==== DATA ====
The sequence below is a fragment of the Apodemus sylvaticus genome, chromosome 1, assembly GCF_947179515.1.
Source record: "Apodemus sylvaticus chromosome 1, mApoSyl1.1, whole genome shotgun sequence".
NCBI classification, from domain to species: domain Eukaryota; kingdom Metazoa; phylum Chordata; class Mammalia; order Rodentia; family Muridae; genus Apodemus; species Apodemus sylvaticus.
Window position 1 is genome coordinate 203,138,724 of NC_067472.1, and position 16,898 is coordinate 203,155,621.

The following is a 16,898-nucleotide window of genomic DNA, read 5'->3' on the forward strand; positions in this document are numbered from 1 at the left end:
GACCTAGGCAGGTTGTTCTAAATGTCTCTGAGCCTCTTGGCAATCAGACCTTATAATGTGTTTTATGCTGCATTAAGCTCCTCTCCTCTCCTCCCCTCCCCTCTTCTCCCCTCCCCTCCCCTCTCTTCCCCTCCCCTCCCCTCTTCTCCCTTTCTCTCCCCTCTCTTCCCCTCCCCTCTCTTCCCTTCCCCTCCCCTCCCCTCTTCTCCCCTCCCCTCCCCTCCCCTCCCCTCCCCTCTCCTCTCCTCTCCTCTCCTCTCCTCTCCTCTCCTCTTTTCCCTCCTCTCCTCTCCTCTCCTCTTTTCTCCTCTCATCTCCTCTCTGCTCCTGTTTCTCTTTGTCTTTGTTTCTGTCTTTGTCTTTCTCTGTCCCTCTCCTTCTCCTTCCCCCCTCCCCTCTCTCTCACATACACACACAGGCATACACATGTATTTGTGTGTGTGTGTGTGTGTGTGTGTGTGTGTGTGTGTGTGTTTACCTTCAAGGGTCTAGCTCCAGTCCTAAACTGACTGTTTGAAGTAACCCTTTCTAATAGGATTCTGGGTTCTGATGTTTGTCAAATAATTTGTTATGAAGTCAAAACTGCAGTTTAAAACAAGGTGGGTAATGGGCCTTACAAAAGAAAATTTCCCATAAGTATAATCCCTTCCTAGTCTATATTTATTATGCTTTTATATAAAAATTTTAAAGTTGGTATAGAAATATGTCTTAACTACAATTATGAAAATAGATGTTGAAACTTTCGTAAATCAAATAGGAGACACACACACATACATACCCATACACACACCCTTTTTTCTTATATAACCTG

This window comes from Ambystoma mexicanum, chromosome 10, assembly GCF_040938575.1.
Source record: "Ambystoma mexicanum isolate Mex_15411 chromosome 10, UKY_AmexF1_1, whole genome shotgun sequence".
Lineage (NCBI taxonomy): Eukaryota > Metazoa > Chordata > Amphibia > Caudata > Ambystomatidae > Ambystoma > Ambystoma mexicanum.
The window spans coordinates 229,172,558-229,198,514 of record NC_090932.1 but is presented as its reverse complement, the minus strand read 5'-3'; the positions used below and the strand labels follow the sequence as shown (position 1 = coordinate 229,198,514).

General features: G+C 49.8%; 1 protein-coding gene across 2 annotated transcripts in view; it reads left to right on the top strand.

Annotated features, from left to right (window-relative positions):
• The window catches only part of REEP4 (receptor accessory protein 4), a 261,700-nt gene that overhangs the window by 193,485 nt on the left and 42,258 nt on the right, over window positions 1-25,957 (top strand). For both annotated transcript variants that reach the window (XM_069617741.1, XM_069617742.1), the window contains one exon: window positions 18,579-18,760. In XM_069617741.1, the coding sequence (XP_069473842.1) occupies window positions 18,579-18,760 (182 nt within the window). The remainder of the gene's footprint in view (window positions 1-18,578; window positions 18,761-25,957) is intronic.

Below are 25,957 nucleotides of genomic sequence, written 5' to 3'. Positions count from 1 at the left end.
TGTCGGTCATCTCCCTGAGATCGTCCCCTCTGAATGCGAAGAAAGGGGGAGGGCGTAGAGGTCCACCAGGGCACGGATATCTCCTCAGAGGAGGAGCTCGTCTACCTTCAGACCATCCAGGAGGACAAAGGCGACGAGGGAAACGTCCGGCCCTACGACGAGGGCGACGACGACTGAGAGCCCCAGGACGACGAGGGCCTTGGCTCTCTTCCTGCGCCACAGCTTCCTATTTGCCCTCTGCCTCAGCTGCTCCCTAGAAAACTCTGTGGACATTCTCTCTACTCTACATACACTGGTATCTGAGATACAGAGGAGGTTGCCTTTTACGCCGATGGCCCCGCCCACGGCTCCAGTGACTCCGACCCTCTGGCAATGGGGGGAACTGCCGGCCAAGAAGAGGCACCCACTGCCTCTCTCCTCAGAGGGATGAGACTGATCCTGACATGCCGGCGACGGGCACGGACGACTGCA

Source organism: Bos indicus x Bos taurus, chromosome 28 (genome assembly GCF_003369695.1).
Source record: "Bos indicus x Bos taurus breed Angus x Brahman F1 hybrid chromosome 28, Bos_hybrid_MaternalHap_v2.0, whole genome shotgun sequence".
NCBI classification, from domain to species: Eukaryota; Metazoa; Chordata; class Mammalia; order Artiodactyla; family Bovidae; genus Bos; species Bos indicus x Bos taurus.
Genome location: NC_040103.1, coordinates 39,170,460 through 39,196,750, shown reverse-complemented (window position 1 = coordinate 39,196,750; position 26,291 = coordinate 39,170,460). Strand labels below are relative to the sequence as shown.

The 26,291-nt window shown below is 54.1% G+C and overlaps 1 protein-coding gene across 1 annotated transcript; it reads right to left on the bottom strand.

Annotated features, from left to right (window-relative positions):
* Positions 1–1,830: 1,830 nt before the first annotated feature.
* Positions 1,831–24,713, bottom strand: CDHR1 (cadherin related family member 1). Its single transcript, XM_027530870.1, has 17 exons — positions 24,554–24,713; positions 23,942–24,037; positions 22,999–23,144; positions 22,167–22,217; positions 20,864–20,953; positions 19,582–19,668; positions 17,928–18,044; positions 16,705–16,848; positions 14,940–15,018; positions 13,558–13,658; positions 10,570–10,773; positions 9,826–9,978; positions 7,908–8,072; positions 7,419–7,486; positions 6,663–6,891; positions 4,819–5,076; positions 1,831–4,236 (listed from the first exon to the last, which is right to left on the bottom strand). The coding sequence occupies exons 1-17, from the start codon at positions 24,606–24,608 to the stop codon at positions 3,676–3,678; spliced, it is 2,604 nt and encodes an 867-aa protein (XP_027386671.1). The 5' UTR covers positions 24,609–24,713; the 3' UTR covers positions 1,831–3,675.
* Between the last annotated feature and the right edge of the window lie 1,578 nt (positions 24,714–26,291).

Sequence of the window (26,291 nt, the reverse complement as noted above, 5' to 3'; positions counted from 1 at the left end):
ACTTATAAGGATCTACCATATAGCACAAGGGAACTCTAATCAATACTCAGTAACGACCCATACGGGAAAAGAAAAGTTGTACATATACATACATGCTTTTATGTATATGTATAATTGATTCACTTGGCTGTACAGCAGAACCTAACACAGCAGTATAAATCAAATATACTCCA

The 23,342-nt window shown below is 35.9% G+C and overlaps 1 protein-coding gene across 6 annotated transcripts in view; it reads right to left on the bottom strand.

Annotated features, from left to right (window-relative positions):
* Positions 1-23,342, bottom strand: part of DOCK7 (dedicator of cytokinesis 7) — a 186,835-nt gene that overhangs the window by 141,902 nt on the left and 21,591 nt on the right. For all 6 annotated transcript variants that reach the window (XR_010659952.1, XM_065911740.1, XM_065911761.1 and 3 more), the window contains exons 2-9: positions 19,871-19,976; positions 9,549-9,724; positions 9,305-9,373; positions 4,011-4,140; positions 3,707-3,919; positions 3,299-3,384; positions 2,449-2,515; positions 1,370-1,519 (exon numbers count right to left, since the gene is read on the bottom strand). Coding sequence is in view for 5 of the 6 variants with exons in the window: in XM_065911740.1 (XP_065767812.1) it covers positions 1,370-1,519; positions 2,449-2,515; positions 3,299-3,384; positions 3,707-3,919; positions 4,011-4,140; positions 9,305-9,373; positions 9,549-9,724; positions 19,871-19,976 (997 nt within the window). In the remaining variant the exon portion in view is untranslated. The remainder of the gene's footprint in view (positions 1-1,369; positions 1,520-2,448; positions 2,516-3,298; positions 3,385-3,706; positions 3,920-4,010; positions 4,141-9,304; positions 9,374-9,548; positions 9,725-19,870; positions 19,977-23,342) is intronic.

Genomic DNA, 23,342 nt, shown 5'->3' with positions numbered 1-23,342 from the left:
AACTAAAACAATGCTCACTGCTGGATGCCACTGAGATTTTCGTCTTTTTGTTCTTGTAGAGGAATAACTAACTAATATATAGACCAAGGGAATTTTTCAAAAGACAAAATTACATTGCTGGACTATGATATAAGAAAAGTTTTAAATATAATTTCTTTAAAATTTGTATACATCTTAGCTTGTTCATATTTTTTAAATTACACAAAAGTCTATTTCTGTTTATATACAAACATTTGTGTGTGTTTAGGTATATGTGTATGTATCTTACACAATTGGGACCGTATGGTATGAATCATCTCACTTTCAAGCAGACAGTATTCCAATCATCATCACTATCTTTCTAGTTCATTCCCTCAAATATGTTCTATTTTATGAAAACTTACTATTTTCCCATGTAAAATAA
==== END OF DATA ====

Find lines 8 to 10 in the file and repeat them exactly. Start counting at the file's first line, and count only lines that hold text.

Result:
Source record: "Ambystoma mexicanum isolate Mex_15411 chromosome 10, UKY_AmexF1_1, whole genome shotgun sequence".
Lineage (NCBI taxonomy): Eukaryota > Metazoa > Chordata > Amphibia > Caudata > Ambystomatidae > Ambystoma > Ambystoma mexicanum.
The window spans coordinates 229,172,558-229,198,514 of record NC_090932.1 but is presented as its reverse complement, the minus strand read 5'-3'; the positions used below and the strand labels follow the sequence as shown (position 1 = coordinate 229,198,514).